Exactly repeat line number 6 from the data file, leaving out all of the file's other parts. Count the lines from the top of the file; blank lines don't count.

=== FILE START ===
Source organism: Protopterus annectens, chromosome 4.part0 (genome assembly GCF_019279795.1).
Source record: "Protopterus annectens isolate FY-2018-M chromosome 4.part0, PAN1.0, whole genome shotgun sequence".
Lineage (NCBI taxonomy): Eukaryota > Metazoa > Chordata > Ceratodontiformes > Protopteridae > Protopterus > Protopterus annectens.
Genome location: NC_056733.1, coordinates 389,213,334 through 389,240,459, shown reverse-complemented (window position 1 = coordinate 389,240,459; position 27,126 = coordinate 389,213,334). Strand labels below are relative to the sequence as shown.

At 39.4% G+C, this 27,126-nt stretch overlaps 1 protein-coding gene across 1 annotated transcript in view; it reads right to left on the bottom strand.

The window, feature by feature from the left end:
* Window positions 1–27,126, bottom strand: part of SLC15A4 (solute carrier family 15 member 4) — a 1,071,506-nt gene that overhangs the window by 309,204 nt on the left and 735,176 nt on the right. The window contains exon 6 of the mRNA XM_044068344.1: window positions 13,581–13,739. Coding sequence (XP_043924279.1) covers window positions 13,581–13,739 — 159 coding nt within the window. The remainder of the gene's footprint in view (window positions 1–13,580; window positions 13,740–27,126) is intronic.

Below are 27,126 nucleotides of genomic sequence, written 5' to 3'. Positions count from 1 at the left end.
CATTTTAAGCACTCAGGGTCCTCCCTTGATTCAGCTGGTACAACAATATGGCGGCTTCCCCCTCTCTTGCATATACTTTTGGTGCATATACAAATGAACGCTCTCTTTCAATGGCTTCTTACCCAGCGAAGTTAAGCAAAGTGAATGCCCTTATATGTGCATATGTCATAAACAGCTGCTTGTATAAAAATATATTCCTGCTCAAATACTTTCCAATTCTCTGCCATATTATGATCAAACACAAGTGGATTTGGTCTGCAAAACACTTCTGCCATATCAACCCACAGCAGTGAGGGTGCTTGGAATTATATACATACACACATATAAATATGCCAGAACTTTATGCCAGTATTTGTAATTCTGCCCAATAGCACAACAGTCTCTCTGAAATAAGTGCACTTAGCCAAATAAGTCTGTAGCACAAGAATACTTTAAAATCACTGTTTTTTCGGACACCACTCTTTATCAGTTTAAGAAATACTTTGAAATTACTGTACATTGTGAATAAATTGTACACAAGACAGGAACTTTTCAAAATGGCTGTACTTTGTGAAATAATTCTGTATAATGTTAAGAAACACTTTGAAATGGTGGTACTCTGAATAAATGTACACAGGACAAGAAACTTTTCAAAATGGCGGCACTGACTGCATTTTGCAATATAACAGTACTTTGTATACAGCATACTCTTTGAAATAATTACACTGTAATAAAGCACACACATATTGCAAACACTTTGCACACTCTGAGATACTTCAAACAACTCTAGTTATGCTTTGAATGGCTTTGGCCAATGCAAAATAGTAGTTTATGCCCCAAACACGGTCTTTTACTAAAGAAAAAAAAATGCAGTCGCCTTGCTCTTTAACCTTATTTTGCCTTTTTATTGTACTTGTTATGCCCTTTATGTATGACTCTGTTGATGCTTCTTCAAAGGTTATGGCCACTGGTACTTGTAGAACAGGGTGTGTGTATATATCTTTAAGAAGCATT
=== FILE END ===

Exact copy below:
The window, feature by feature from the left end: